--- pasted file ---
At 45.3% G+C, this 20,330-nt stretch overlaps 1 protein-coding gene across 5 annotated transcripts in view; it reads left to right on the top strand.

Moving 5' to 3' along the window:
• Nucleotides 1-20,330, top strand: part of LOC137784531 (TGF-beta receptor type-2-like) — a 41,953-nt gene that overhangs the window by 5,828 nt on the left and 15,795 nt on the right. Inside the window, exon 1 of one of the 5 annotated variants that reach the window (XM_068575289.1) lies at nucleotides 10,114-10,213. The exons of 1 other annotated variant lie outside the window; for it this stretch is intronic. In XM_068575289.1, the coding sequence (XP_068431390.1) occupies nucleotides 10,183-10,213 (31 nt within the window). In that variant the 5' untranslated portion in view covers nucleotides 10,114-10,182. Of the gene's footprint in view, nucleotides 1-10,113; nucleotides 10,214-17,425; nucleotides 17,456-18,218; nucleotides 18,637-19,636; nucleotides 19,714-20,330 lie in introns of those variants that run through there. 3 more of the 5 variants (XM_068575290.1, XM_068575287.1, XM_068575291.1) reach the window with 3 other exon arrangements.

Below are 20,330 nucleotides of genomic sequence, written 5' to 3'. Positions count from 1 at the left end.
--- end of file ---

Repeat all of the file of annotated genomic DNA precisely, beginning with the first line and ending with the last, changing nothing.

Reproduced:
At 45.3% G+C, this 20,330-nt stretch overlaps 1 protein-coding gene across 5 annotated transcripts in view; it reads left to right on the top strand.

Moving 5' to 3' along the window:
• Nucleotides 1-20,330, top strand: part of LOC137784531 (TGF-beta receptor type-2-like) — a 41,953-nt gene that overhangs the window by 5,828 nt on the left and 15,795 nt on the right. Inside the window, exon 1 of one of the 5 annotated variants that reach the window (XM_068575289.1) lies at nucleotides 10,114-10,213. The exons of 1 other annotated variant lie outside the window; for it this stretch is intronic. In XM_068575289.1, the coding sequence (XP_068431390.1) occupies nucleotides 10,183-10,213 (31 nt within the window). In that variant the 5' untranslated portion in view covers nucleotides 10,114-10,182. Of the gene's footprint in view, nucleotides 1-10,113; nucleotides 10,214-17,425; nucleotides 17,456-18,218; nucleotides 18,637-19,636; nucleotides 19,714-20,330 lie in introns of those variants that run through there. 3 more of the 5 variants (XM_068575290.1, XM_068575287.1, XM_068575291.1) reach the window with 3 other exon arrangements.

Below are 20,330 nucleotides of genomic sequence, written 5' to 3'. Positions count from 1 at the left end.